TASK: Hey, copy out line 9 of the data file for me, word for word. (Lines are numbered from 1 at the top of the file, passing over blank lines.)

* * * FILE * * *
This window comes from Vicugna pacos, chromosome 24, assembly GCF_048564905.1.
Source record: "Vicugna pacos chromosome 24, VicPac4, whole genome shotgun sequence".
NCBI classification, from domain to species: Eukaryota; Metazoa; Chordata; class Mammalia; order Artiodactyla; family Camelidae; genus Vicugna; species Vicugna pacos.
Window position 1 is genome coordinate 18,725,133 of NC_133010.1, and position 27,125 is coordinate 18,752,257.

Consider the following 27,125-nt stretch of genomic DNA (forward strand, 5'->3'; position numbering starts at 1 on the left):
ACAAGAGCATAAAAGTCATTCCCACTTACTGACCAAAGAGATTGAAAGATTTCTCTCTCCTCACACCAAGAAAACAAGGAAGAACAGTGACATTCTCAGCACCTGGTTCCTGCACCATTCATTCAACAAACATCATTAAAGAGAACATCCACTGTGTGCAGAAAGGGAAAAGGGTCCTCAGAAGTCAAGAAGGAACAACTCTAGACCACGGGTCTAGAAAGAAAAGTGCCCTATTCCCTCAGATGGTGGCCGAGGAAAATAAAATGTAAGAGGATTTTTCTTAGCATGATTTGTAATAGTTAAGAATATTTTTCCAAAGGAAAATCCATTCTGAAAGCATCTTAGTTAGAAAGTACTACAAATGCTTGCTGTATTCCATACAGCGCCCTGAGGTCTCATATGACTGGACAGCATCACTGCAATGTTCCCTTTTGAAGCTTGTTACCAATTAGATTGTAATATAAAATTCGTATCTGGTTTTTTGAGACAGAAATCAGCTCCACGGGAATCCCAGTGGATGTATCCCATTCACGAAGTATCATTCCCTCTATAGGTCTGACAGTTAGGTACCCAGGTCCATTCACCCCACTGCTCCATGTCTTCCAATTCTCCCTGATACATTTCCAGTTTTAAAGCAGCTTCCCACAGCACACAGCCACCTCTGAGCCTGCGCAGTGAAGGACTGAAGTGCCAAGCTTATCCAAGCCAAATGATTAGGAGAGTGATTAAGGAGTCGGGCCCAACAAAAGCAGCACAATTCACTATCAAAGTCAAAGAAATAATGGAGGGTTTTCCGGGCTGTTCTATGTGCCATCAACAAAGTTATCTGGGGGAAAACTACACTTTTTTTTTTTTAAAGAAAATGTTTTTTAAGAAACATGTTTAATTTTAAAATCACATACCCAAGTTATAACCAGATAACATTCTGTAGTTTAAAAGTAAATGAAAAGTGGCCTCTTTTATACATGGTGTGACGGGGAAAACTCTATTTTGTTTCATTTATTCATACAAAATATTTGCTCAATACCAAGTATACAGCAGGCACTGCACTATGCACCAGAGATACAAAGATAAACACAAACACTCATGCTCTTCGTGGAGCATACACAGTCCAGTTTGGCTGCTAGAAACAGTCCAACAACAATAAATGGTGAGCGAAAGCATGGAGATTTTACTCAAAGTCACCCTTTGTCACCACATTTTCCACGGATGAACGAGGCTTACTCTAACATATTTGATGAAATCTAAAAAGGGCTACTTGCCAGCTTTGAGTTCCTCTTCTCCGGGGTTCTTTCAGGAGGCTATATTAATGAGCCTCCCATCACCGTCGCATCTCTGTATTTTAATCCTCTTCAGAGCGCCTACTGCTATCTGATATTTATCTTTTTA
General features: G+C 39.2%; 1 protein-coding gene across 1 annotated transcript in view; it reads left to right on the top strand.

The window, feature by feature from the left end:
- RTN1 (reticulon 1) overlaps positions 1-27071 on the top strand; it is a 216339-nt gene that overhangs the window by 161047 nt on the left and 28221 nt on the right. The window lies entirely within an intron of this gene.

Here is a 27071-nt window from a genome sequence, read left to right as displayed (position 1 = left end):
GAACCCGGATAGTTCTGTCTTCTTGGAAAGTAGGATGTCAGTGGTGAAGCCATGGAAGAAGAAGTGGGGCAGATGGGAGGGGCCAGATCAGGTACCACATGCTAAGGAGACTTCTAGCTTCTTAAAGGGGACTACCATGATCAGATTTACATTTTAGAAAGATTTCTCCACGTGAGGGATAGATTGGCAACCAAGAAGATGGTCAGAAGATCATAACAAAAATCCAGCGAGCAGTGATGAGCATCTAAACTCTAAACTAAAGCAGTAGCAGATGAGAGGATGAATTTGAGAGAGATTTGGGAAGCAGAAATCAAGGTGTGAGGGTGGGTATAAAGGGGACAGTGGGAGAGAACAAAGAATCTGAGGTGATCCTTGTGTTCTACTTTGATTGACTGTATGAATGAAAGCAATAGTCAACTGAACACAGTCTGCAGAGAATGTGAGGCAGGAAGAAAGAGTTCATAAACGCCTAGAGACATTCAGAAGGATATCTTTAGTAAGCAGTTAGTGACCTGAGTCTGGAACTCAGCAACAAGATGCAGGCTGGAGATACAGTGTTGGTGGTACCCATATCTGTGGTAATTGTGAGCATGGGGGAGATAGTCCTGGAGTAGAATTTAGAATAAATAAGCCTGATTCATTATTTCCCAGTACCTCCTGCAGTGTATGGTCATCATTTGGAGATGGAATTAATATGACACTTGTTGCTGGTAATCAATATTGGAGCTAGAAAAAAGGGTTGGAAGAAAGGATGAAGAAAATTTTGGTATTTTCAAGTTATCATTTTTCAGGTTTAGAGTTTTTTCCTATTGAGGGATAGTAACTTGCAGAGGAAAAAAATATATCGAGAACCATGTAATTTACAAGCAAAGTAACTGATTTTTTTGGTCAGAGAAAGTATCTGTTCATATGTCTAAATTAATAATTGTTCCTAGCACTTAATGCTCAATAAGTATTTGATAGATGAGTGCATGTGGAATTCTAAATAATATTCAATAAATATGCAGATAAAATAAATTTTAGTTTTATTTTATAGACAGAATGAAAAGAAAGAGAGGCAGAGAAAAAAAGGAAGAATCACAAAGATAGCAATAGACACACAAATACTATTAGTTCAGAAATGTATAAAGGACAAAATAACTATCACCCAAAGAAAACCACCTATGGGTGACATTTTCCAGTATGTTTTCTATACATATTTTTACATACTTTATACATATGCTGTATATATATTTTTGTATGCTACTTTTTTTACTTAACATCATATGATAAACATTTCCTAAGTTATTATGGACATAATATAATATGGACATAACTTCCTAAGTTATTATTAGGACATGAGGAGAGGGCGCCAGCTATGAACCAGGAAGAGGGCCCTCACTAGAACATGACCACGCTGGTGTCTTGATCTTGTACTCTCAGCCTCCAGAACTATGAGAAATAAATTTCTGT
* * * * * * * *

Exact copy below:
- RTN1 (reticulon 1) overlaps positions 1-27071 on the top strand; it is a 216339-nt gene that overhangs the window by 161047 nt on the left and 28221 nt on the right. The window lies entirely within an intron of this gene.